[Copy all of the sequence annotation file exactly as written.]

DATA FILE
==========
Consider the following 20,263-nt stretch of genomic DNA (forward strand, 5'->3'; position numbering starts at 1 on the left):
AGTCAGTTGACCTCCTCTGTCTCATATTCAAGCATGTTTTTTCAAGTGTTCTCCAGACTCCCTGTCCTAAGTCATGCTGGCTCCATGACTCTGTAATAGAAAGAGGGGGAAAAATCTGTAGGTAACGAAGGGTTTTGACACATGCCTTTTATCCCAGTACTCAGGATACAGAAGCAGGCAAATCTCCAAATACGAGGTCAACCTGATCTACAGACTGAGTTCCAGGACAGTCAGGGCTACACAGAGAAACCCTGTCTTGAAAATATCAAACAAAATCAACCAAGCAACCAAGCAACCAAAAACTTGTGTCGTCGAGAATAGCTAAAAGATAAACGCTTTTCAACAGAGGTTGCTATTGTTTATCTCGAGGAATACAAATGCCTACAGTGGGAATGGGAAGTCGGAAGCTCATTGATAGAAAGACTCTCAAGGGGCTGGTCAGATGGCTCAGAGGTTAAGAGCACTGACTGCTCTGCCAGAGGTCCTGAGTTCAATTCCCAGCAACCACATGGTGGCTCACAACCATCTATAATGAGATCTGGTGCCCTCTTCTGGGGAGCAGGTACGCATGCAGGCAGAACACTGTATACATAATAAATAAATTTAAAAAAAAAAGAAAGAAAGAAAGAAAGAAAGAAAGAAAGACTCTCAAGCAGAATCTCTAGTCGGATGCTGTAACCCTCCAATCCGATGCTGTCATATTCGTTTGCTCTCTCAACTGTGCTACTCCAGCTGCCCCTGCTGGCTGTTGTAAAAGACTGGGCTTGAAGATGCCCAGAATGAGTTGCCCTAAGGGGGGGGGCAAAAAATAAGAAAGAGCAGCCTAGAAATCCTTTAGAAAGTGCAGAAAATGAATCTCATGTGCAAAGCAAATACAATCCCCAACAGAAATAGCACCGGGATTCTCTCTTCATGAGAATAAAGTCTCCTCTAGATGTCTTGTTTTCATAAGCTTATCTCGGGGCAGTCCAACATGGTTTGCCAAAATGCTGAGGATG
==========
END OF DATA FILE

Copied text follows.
Consider the following 20,263-nt stretch of genomic DNA (forward strand, 5'->3'; position numbering starts at 1 on the left):
AGTCAGTTGACCTCCTCTGTCTCATATTCAAGCATGTTTTTTCAAGTGTTCTCCAGACTCCCTGTCCTAAGTCATGCTGGCTCCATGACTCTGTAATAGAAAGAGGGGGAAAAATCTGTAGGTAACGAAGGGTTTTGACACATGCCTTTTATCCCAGTACTCAGGATACAGAAGCAGGCAAATCTCCAAATACGAGGTCAACCTGATCTACAGACTGAGTTCCAGGACAGTCAGGGCTACACAGAGAAACCCTGTCTTGAAAATATCAAACAAAATCAACCAAGCAACCAAGCAACCAAAAACTTGTGTCGTCGAGAATAGCTAAAAGATAAACGCTTTTCAACAGAGGTTGCTATTGTTTATCTCGAGGAATACAAATGCCTACAGTGGGAATGGGAAGTCGGAAGCTCATTGATAGAAAGACTCTCAAGGGGCTGGTCAGATGGCTCAGAGGTTAAGAGCACTGACTGCTCTGCCAGAGGTCCTGAGTTCAATTCCCAGCAACCACATGGTGGCTCACAACCATCTATAATGAGATCTGGTGCCCTCTTCTGGGGAGCAGGTACGCATGCAGGCAGAACACTGTATACATAATAAATAAATTTAAAAAAAAAAGAAAGAAAGAAAGAAAGAAAGAAAGAAAGACTCTCAAGCAGAATCTCTAGTCGGATGCTGTAACCCTCCAATCCGATGCTGTCATATTCGTTTGCTCTCTCAACTGTGCTACTCCAGCTGCCCCTGCTGGCTGTTGTAAAAGACTGGGCTTGAAGATGCCCAGAATGAGTTGCCCTAAGGGGGGGGGCAAAAAATAAGAAAGAGCAGCCTAGAAATCCTTTAGAAAGTGCAGAAAATGAATCTCATGTGCAAAGCAAATACAATCCCCAACAGAAATAGCACCGGGATTCTCTCTTCATGAGAATAAAGTCTCCTCTAGATGTCTTGTTTTCATAAGCTTATCTCGGGGCAGTCCAACATGGTTTGCCAAAATGCTGAGGATG